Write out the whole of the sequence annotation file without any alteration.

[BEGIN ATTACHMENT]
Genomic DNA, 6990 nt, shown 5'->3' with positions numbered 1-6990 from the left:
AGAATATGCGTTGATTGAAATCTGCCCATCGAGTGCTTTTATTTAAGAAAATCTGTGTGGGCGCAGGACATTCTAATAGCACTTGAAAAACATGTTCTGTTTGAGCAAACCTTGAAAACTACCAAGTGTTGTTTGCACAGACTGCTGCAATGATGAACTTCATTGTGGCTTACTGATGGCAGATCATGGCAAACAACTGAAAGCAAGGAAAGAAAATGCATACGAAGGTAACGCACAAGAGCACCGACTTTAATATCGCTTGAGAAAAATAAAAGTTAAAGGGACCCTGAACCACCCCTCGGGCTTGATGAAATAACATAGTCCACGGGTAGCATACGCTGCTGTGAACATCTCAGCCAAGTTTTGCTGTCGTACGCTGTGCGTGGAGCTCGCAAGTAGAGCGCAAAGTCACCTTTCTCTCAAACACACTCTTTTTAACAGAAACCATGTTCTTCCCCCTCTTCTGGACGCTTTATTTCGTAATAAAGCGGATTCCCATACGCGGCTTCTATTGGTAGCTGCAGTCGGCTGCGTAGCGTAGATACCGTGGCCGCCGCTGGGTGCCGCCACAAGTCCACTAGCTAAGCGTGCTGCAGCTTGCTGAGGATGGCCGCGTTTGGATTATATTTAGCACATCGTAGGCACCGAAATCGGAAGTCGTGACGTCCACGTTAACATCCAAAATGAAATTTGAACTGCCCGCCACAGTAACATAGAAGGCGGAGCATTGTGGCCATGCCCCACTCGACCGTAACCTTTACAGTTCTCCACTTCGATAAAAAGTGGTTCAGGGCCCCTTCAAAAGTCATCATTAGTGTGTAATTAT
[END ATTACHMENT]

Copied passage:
Genomic DNA, 6990 nt, shown 5'->3' with positions numbered 1-6990 from the left:
AGAATATGCGTTGATTGAAATCTGCCCATCGAGTGCTTTTATTTAAGAAAATCTGTGTGGGCGCAGGACATTCTAATAGCACTTGAAAAACATGTTCTGTTTGAGCAAACCTTGAAAACTACCAAGTGTTGTTTGCACAGACTGCTGCAATGATGAACTTCATTGTGGCTTACTGATGGCAGATCATGGCAAACAACTGAAAGCAAGGAAAGAAAATGCATACGAAGGTAACGCACAAGAGCACCGACTTTAATATCGCTTGAGAAAAATAAAAGTTAAAGGGACCCTGAACCACCCCTCGGGCTTGATGAAATAACATAGTCCACGGGTAGCATACGCTGCTGTGAACATCTCAGCCAAGTTTTGCTGTCGTACGCTGTGCGTGGAGCTCGCAAGTAGAGCGCAAAGTCACCTTTCTCTCAAACACACTCTTTTTAACAGAAACCATGTTCTTCCCCCTCTTCTGGACGCTTTATTTCGTAATAAAGCGGATTCCCATACGCGGCTTCTATTGGTAGCTGCAGTCGGCTGCGTAGCGTAGATACCGTGGCCGCCGCTGGGTGCCGCCACAAGTCCACTAGCTAAGCGTGCTGCAGCTTGCTGAGGATGGCCGCGTTTGGATTATATTTAGCACATCGTAGGCACCGAAATCGGAAGTCGTGACGTCCACGTTAACATCCAAAATGAAATTTGAACTGCCCGCCACAGTAACATAGAAGGCGGAGCATTGTGGCCATGCCCCACTCGACCGTAACCTTTACAGTTCTCCACTTCGATAAAAAGTGGTTCAGGGCCCCTTCAAAAGTCATCATTAGTGTGTAATTAT